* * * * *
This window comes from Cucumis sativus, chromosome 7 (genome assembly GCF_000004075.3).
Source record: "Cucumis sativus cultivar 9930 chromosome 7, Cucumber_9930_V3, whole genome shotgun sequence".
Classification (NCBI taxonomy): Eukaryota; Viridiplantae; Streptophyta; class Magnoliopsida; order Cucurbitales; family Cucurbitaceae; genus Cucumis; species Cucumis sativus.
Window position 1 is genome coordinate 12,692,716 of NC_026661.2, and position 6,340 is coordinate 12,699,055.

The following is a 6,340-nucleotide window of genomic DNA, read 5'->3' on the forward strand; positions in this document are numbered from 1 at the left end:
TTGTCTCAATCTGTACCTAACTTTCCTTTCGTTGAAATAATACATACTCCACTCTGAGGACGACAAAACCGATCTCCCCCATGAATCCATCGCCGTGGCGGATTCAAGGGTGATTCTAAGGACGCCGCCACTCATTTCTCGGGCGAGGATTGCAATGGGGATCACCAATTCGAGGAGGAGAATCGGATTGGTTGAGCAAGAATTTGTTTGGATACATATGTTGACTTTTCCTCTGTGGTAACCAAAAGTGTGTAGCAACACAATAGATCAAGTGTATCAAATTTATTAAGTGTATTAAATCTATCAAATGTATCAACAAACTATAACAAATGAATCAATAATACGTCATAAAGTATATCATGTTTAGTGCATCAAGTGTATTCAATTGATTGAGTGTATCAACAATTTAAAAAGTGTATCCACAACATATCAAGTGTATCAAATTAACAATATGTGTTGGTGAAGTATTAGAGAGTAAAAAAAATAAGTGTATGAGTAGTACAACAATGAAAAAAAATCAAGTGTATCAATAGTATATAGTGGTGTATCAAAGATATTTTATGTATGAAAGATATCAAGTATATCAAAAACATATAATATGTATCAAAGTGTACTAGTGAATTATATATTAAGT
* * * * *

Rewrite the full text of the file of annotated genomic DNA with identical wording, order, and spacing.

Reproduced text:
This window comes from Cucumis sativus, chromosome 7 (genome assembly GCF_000004075.3).
Source record: "Cucumis sativus cultivar 9930 chromosome 7, Cucumber_9930_V3, whole genome shotgun sequence".
Classification (NCBI taxonomy): Eukaryota; Viridiplantae; Streptophyta; class Magnoliopsida; order Cucurbitales; family Cucurbitaceae; genus Cucumis; species Cucumis sativus.
Window position 1 is genome coordinate 12,692,716 of NC_026661.2, and position 6,340 is coordinate 12,699,055.

The following is a 6,340-nucleotide window of genomic DNA, read 5'->3' on the forward strand; positions in this document are numbered from 1 at the left end:
TTGTCTCAATCTGTACCTAACTTTCCTTTCGTTGAAATAATACATACTCCACTCTGAGGACGACAAAACCGATCTCCCCCATGAATCCATCGCCGTGGCGGATTCAAGGGTGATTCTAAGGACGCCGCCACTCATTTCTCGGGCGAGGATTGCAATGGGGATCACCAATTCGAGGAGGAGAATCGGATTGGTTGAGCAAGAATTTGTTTGGATACATATGTTGACTTTTCCTCTGTGGTAACCAAAAGTGTGTAGCAACACAATAGATCAAGTGTATCAAATTTATTAAGTGTATTAAATCTATCAAATGTATCAACAAACTATAACAAATGAATCAATAATACGTCATAAAGTATATCATGTTTAGTGCATCAAGTGTATTCAATTGATTGAGTGTATCAACAATTTAAAAAGTGTATCCACAACATATCAAGTGTATCAAATTAACAATATGTGTTGGTGAAGTATTAGAGAGTAAAAAAAATAAGTGTATGAGTAGTACAACAATGAAAAAAAATCAAGTGTATCAATAGTATATAGTGGTGTATCAAAGATATTTTATGTATGAAAGATATCAAGTATATCAAAAACATATAATATGTATCAAAGTGTACTAGTGAATTATATATTAAGT